In early June 2013, Edward Snowden leaked government documents that he had collected during his time at the NSA. He gave the documents to journalist Glenn Greenwald, journalist Barton Gellman and filmmaker Laura Poitras. He also gave the documents to four organizations: First Look Media, The Washington Post, The New York Times, and The Guardian. Snowden had seen first hand what the NSA had been doing with the people's private data, and decided that it was time for action. By releasing these documents, he risked being sent to prison and charged with treason against the government that he had once wanted to serve so badly. In his exclusive interview with WIRED magazine, Snowden explains his motivations for leaking the documents. In an audio recording embedded in the article, he says: "My name is Ed Snowden. I used to work for the government, and now I work for the public. Technology is the greatest equalizer in human history. It allows us to try on new faces, join new communities, engage in new conversations, and discover who we are, and what we want to become. Our generation is facing a time where governments around the world are questioning whether or not individuals can be trusted with the power of technology, if we can be left to our own devices and use it creatively rather than destructively. While I don’t know the answer to that question, what I do know is that governments shouldn’t be the ones to decide, we should. And what I did was not to benefit myself, I didn’t ask for money, I gave this information back to public hands, and the reason I did that was not to gain a label, but to give you back a choice about the country you want to live in" Snowden also insists that though he was the leaker, he does not have copies of the original documents anymore.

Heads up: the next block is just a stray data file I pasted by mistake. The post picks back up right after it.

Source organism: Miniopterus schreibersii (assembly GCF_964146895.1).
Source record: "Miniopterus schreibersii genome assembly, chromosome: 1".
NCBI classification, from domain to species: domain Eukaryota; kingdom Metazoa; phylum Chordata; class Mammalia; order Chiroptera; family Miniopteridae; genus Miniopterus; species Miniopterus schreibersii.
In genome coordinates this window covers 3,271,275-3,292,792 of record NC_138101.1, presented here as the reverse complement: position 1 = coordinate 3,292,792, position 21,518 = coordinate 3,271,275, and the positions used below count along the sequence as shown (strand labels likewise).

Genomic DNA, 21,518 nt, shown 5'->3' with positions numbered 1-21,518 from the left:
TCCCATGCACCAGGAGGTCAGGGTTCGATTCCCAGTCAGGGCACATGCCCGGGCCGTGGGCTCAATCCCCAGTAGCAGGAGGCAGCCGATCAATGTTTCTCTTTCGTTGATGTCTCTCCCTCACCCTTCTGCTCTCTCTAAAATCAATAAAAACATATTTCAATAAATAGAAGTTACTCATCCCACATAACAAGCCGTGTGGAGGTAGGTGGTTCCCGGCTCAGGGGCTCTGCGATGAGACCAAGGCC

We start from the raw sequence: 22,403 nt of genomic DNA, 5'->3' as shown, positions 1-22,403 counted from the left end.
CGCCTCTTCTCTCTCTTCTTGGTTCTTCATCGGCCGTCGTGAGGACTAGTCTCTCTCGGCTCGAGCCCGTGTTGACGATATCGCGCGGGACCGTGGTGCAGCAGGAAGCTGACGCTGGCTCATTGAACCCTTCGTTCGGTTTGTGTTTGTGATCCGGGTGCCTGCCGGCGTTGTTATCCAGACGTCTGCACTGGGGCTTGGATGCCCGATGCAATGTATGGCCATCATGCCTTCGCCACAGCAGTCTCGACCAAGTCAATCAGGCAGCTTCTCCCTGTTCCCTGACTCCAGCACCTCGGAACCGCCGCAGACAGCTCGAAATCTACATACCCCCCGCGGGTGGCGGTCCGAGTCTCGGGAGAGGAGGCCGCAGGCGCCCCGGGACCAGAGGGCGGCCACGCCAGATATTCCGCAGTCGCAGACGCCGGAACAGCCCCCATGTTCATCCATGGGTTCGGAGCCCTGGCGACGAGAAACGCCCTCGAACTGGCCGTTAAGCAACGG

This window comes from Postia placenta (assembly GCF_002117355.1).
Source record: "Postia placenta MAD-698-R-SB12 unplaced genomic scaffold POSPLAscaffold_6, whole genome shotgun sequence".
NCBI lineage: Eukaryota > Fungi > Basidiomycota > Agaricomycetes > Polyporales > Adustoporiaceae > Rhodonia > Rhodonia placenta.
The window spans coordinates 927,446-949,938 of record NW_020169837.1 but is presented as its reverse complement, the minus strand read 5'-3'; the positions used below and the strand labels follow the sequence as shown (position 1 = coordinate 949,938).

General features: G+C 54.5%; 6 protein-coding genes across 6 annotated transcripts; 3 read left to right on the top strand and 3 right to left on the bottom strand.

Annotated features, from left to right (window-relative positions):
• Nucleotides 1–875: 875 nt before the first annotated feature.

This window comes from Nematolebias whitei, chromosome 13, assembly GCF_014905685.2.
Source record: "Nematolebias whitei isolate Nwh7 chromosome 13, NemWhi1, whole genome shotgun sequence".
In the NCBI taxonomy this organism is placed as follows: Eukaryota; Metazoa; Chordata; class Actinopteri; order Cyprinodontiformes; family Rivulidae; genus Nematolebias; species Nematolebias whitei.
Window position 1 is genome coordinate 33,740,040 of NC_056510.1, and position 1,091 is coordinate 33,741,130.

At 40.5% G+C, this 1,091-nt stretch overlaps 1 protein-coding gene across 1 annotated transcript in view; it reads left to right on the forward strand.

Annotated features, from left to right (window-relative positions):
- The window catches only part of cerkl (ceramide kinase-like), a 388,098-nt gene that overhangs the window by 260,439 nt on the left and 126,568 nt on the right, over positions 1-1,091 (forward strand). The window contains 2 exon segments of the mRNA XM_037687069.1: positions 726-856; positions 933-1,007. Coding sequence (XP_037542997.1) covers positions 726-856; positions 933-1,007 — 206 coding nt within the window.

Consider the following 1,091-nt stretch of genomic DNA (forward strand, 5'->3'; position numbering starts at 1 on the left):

Government Programs Revealed in the Leak